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|1||Japanese Office Action dated Oct. 1, 2004 corresponding to Japanese Paten Application No. 2000-196868 and an English translation of same.|
|Citing Patent||Filing date||Publication date||Applicant||Title|
|US7197658 *||Dec 31, 2003||Mar 27, 2007||Intel Corporation||Synchronizing samples of a multimedia stream with a system clock|
|US7266713||Jan 9, 2004||Sep 4, 2007||Intel Corporation||Apparatus and method for adaptation of time synchronization of a plurality of multimedia streams|
|US7356618||Dec 31, 2003||Apr 8, 2008||Intel Corporation||Method and system for synchronizing platform clocks in a distributed wireless platform|
|US20050144496 *||Dec 31, 2003||Jun 30, 2005||Lienhart Rainer W.||Method and system for synchronizing multimedia I/O with CPU clock|
|US20050166079 *||Jan 9, 2004||Jul 28, 2005||Lienhart Rainer W.||Apparatus and method for adaptation of time synchronization of a plurality of multimedia streams|
|US20050228902 *||Dec 31, 2003||Oct 13, 2005||Lienhart Rainer W||Method and system for synchronizing platform clocks in a distributed wireless platform|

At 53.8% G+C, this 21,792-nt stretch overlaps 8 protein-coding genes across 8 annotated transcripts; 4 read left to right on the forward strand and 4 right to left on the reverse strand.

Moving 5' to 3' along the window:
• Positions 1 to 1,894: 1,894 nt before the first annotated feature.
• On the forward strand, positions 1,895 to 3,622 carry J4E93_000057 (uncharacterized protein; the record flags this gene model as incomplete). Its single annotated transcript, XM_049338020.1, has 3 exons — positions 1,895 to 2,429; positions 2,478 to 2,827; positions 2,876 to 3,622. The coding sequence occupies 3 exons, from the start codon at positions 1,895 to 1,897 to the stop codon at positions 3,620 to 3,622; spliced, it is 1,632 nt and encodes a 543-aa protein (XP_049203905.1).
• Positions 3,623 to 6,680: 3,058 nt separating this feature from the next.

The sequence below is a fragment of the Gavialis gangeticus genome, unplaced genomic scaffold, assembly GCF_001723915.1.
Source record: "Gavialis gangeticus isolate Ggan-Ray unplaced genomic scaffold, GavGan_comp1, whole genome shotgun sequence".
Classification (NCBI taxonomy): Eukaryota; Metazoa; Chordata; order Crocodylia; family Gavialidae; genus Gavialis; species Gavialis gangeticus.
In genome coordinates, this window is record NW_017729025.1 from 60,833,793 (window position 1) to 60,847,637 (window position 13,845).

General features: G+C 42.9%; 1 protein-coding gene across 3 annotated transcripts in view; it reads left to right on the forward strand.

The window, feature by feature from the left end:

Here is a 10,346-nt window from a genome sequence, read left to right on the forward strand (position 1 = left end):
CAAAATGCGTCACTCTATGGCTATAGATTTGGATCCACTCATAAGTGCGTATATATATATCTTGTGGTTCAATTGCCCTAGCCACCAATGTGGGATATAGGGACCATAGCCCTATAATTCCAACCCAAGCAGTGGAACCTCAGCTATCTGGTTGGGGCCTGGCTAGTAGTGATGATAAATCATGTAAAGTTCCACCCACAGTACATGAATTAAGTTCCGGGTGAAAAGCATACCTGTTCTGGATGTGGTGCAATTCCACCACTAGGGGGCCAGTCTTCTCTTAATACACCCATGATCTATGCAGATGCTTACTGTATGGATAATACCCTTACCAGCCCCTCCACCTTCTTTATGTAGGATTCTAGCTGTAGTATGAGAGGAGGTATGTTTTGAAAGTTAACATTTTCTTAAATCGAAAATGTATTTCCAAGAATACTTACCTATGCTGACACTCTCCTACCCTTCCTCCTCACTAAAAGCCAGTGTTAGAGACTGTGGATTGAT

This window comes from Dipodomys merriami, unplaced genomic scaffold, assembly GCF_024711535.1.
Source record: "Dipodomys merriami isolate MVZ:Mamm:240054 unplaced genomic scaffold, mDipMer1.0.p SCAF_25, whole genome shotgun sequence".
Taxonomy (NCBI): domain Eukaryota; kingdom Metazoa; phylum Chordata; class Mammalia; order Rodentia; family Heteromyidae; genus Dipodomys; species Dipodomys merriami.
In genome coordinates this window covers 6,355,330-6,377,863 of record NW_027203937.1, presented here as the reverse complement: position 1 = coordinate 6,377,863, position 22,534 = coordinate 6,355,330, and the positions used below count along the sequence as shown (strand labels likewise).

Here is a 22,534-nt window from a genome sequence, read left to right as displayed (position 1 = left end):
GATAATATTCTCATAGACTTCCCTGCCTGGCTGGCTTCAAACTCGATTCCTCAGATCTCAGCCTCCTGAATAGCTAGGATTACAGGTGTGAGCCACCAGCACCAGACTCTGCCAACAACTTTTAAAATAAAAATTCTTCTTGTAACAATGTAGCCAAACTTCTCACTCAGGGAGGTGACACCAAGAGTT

|U.S. Classification||713/400, 327/297, 713/502|
|International Classification||G06F13/42, G06F1/12, G11C11/34|
|Jun 28, 2001||AS||Assignment|
Owner name: KABUSHIKI KAISHA TOSHIBA, JAPAN
Free format text: ASSIGNMENT OF ASSIGNORS INTEREST;ASSIGNOR:HASEGAWA, SHINYA;REEL/FRAME:011961/0475
Effective date: 20010621
|Nov 6, 2008||FPAY||Fee payment|
Year of fee payment: 4
|Jan 21, 2013||REMI||Maintenance fee reminder mailed|
|Jun 7, 2013||LAPS||Lapse for failure to pay maintenance fees|
|Jul 30, 2013||FP||Expired due to failure to pay maintenance fee|
Effective date: 20130607